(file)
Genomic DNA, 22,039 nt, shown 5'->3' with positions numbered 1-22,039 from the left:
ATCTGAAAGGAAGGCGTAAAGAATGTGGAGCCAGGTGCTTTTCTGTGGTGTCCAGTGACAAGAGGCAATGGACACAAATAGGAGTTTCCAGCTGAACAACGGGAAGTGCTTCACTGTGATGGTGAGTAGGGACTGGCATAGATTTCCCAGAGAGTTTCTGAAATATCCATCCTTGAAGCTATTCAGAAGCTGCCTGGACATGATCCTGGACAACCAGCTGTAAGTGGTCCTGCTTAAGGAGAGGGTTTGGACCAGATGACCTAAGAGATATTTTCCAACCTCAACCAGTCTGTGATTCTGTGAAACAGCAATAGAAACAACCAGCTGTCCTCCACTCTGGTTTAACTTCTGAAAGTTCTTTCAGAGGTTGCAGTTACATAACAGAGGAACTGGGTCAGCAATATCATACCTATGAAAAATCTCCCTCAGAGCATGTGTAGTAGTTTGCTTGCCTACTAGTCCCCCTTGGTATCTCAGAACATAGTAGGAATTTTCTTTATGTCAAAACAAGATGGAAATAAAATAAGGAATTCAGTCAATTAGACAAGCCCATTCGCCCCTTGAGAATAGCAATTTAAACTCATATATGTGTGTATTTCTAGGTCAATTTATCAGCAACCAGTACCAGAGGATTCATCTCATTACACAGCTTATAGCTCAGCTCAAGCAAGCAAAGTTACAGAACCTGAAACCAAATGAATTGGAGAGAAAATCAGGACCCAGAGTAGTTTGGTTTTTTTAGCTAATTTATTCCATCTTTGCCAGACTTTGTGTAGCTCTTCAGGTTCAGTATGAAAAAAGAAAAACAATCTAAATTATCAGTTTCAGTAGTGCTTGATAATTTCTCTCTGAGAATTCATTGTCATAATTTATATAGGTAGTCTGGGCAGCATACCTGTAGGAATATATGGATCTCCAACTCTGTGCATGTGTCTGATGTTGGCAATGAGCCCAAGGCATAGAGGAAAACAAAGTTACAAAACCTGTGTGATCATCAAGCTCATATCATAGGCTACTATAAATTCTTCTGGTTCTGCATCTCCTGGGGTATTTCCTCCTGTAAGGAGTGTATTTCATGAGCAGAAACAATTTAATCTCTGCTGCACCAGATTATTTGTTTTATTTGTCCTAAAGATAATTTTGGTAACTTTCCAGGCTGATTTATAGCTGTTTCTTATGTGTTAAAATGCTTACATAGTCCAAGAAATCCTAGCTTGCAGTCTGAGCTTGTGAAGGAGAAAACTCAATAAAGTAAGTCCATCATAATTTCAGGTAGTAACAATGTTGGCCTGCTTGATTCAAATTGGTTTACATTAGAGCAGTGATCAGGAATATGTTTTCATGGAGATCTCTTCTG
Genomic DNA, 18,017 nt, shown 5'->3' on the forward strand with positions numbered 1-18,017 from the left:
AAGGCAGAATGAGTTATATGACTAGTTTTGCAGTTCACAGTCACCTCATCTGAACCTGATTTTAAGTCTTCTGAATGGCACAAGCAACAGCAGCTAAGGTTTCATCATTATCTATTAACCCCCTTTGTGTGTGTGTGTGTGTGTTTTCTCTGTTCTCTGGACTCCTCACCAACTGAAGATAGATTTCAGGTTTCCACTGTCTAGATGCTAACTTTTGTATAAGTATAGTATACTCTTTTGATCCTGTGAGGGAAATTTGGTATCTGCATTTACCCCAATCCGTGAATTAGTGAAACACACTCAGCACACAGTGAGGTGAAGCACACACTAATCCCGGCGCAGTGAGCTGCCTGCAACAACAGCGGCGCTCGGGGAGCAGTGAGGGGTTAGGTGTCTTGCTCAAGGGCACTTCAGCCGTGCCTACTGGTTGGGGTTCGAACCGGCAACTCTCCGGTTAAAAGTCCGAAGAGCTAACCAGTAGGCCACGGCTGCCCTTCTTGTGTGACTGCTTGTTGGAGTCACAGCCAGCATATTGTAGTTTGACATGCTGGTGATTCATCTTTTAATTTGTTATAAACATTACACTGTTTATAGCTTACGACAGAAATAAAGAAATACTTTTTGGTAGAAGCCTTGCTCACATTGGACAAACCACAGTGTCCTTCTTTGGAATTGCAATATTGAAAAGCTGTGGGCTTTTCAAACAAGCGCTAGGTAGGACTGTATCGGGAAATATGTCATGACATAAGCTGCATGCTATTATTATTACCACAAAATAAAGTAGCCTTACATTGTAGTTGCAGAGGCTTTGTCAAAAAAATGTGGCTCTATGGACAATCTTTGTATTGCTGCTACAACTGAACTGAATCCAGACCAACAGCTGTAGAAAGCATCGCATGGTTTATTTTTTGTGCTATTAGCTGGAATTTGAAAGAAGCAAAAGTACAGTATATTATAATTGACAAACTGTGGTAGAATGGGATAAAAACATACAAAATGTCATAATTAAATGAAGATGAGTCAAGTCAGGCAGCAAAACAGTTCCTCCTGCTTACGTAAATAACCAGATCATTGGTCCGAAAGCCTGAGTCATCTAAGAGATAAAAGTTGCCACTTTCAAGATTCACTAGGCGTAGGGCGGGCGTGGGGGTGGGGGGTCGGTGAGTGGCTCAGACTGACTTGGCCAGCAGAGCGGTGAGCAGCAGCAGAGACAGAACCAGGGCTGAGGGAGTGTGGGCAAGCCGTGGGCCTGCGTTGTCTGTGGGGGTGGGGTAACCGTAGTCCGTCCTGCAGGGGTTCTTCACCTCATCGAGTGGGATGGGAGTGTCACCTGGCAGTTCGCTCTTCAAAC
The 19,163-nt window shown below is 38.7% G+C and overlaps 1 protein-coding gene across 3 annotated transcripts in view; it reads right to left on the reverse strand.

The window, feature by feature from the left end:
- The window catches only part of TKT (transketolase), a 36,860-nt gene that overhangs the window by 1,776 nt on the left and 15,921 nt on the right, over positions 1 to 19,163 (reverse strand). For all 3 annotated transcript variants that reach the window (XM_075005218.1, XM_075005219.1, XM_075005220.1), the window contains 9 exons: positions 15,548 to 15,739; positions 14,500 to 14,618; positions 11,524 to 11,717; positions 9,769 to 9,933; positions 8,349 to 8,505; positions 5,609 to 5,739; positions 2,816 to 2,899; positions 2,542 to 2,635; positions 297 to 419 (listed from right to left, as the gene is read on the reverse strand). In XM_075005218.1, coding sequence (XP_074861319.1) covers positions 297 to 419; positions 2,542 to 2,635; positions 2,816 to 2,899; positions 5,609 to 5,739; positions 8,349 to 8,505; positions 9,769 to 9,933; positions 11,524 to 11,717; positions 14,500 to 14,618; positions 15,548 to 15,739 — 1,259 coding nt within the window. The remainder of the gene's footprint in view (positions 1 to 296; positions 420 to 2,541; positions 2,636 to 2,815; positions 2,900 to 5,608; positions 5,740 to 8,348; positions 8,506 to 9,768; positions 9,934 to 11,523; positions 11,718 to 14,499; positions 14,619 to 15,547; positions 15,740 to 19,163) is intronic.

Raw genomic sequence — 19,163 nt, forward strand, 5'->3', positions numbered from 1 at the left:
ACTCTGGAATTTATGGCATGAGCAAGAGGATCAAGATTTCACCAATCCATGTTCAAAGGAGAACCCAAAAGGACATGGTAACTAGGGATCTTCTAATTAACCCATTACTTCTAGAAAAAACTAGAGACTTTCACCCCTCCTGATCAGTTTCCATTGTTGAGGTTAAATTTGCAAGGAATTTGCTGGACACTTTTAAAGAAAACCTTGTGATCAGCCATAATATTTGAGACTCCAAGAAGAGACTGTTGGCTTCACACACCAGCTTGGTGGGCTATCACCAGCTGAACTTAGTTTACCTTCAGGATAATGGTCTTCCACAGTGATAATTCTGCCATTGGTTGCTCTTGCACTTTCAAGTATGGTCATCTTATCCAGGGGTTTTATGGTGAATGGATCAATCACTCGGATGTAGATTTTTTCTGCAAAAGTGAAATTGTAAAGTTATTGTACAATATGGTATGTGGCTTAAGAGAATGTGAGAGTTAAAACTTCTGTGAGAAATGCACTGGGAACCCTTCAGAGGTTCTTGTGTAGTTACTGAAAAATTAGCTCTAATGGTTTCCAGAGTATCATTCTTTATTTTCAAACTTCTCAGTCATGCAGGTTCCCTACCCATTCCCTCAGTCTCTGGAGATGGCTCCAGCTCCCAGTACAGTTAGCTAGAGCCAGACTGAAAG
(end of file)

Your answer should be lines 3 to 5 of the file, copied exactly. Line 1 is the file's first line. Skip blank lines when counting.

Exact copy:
Genomic DNA, 18,017 nt, shown 5'->3' on the forward strand with positions numbered 1-18,017 from the left:
AAGGCAGAATGAGTTATATGACTAGTTTTGCAGTTCACAGTCACCTCATCTGAACCTGATTTTAAGTCTTCTGAATGGCACAAGCAACAGCAGCTAAGGTTTCATCATTATCTATTAACCCCCTTTGTGTGTGTGTGTGTGTGTTTTCTCTGTTCTCTGGACTCCTCACCAACTGAAGATAGATTTCAGGTTTCCACTGTCTAGATGCTAACTTTTGTATAAGTATAGTATACTCTTTTGATCCTGTGAGGGAAATTTGGTATCTGCATTTACCCCAATCCGTGAATTAGTGAAACACACTCAGCACACAGTGAGGTGAAGCACACACTAATCCCGGCGCAGTGAGCTGCCTGCAACAACAGCGGCGCTCGGGGAGCAGTGAGGGGTTAGGTGTCTTGCTCAAGGGCACTTCAGCCGTGCCTACTGGTTGGGGTTCGAACCGGCAACTCTCCGGTTAAAAGTCCGAAGAGCTAACCAGTAGGCCACGGCTGCCCTTCTTGTGTGACTGCTTGTTGGAGTCACAGCCAGCATATTGTAGTTTGACATGCTGGTGATTCATCTTTTAATTTGTTATAAACATTACACTGTTTATAGCTTACGACAGAAATAAAGAAATACTTTTTGGTAGAAGCCTTGCTCACATTGGACAAACCACAGTGTCCTTCTTTGGAATTGCAATATTGAAAAGCTGTGGGCTTTTCAAACAAGCGCTAGGTAGGACTGTATCGGGAAATATGTCATGACATAAGCTGCATGCTATTATTATTACCACAAAATAAAGTAGCCTTACATTGTAGTTGCAGAGGCTTTGTCAAAAAAATGTGGCTCTATGGACAATCTTTGTATTGCTGCTACAACTGAACTGAATCCAGACCAACAGCTGTAGAAAGCATCGCATGGTTTATTTTTTGTGCTATTAGCTGGAATTTGAAAGAAGCAAAAGTACAGTATATTATAATTGACAAACTGTGGTAGAATGGGATAAAAACATACAAAATGTCATAATTAAATGAAGATGAGTCAAGTCAGGCAGCAAAACAGTTCCTCCTGCTTACGTAAATAACCAGATCATTGGTCCGAAAGCCTGAGTCATCTAAGAGATAAAAGTTGCCACTTTCAAGATTCACTAGGCGTAGGGCGGGCGTGGGGGTGGGGGGTCGGTGAGTGGCTCAGACTGACTTGGCCAGCAGAGCGGTGAGCAGCAGCAGAGACAGAACCAGGGCTGAGGGAGTGTGGGCAAGCCGTGGGCCTGCGTTGTCTGTGGGGGTGGGGTAACCGTAGTCCGTCCTGCAGGGGTTCTTCACCTCATCGAGTGGGATGGGAGTGTCACCTGGCAGTTCGCTCTTCAAAC
The 19,163-nt window shown below is 38.7% G+C and overlaps 1 protein-coding gene across 3 annotated transcripts in view; it reads right to left on the reverse strand.